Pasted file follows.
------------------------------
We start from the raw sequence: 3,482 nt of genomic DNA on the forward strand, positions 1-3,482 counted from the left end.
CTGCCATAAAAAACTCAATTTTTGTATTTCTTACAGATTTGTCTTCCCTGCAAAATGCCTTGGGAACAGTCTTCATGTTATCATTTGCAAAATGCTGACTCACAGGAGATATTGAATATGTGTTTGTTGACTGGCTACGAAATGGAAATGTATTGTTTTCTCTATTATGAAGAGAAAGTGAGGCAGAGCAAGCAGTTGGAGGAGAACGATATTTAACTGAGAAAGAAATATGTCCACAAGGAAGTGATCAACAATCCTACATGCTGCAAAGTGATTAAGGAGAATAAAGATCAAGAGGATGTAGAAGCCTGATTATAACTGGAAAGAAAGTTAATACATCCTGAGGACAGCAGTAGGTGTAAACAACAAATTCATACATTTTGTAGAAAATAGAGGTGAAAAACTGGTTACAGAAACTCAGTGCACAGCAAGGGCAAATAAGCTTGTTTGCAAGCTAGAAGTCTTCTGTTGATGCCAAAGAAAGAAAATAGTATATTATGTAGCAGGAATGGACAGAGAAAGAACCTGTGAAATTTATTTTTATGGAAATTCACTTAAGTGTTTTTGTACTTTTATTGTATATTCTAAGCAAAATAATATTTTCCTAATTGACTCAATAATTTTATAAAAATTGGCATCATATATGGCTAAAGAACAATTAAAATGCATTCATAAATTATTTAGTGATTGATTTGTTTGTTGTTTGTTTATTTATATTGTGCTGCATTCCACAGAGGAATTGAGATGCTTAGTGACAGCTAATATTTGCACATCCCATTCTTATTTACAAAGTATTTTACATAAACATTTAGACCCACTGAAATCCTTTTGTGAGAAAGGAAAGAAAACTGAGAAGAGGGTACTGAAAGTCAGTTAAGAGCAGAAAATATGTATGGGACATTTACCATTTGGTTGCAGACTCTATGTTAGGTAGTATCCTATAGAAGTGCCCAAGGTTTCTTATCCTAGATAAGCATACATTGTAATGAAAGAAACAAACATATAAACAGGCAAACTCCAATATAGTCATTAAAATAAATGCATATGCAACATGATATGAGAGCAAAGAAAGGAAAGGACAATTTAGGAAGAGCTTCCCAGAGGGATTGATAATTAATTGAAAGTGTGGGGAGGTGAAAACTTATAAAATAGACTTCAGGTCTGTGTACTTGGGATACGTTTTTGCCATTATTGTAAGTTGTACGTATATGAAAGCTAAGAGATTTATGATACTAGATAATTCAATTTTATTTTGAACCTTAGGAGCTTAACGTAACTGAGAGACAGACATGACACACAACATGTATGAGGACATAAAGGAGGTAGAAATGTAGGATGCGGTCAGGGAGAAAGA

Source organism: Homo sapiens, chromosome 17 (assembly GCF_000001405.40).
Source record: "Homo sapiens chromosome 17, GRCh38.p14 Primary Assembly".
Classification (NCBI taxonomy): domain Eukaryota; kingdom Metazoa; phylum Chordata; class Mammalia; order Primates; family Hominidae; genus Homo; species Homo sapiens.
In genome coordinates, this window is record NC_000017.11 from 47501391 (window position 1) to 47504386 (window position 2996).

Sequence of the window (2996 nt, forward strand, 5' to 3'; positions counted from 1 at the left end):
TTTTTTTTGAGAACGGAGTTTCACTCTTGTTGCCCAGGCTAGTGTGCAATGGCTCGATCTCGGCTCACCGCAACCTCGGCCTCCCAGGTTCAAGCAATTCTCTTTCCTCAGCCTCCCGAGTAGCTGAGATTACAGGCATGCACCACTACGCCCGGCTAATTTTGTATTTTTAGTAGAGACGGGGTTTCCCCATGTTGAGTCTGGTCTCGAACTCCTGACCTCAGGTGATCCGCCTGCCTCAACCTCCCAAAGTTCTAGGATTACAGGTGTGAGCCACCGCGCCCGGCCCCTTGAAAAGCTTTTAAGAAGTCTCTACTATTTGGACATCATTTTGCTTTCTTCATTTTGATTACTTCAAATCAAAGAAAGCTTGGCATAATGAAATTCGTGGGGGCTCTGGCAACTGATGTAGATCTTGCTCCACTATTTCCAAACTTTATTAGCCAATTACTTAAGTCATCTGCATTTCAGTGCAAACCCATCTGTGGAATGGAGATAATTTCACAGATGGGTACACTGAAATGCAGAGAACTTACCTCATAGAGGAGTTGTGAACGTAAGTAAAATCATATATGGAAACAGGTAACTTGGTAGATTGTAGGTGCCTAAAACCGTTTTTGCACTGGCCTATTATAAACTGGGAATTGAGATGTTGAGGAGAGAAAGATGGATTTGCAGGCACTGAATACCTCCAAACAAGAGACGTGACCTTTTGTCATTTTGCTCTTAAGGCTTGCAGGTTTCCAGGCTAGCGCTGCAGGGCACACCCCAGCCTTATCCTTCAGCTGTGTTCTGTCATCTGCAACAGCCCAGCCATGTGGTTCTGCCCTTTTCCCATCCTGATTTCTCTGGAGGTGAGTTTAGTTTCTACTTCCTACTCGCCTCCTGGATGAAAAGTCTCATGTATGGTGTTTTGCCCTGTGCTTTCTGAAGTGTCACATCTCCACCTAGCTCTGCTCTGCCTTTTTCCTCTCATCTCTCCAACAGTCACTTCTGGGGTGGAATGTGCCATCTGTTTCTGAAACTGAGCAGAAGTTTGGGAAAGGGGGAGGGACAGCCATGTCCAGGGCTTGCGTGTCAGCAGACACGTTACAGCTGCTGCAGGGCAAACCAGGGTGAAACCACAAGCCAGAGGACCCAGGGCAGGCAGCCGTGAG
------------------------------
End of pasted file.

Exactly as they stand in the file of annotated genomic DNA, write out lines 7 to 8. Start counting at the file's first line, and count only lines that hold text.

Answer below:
Sequence of the window (2996 nt, forward strand, 5' to 3'; positions counted from 1 at the left end):
TTTTTTTTGAGAACGGAGTTTCACTCTTGTTGCCCAGGCTAGTGTGCAATGGCTCGATCTCGGCTCACCGCAACCTCGGCCTCCCAGGTTCAAGCAATTCTCTTTCCTCAGCCTCCCGAGTAGCTGAGATTACAGGCATGCACCACTACGCCCGGCTAATTTTGTATTTTTAGTAGAGACGGGGTTTCCCCATGTTGAGTCTGGTCTCGAACTCCTGACCTCAGGTGATCCGCCTGCCTCAACCTCCCAAAGTTCTAGGATTACAGGTGTGAGCCACCGCGCCCGGCCCCTTGAAAAGCTTTTAAGAAGTCTCTACTATTTGGACATCATTTTGCTTTCTTCATTTTGATTACTTCAAATCAAAGAAAGCTTGGCATAATGAAATTCGTGGGGGCTCTGGCAACTGATGTAGATCTTGCTCCACTATTTCCAAACTTTATTAGCCAATTACTTAAGTCATCTGCATTTCAGTGCAAACCCATCTGTGGAATGGAGATAATTTCACAGATGGGTACACTGAAATGCAGAGAACTTACCTCATAGAGGAGTTGTGAACGTAAGTAAAATCATATATGGAAACAGGTAACTTGGTAGATTGTAGGTGCCTAAAACCGTTTTTGCACTGGCCTATTATAAACTGGGAATTGAGATGTTGAGGAGAGAAAGATGGATTTGCAGGCACTGAATACCTCCAAACAAGAGACGTGACCTTTTGTCATTTTGCTCTTAAGGCTTGCAGGTTTCCAGGCTAGCGCTGCAGGGCACACCCCAGCCTTATCCTTCAGCTGTGTTCTGTCATCTGCAACAGCCCAGCCATGTGGTTCTGCCCTTTTCCCATCCTGATTTCTCTGGAGGTGAGTTTAGTTTCTACTTCCTACTCGCCTCCTGGATGAAAAGTCTCATGTATGGTGTTTTGCCCTGTGCTTTCTGAAGTGTCACATCTCCACCTAGCTCTGCTCTGCCTTTTTCCTCTCATCTCTCCAACAGTCACTTCTGGGGTGGAATGTGCCATCTGTTTCTGAAACTGAGCAGAAGTTTGGGAAAGGGGGAGGGACAGCCATGTCCAGGGCTTGCGTGTCAGCAGACACGTTACAGCTGCTGCAGGGCAAACCAGGGTGAAACCACAAGCCAGAGGACCCAGGGCAGGCAGCCGTGAG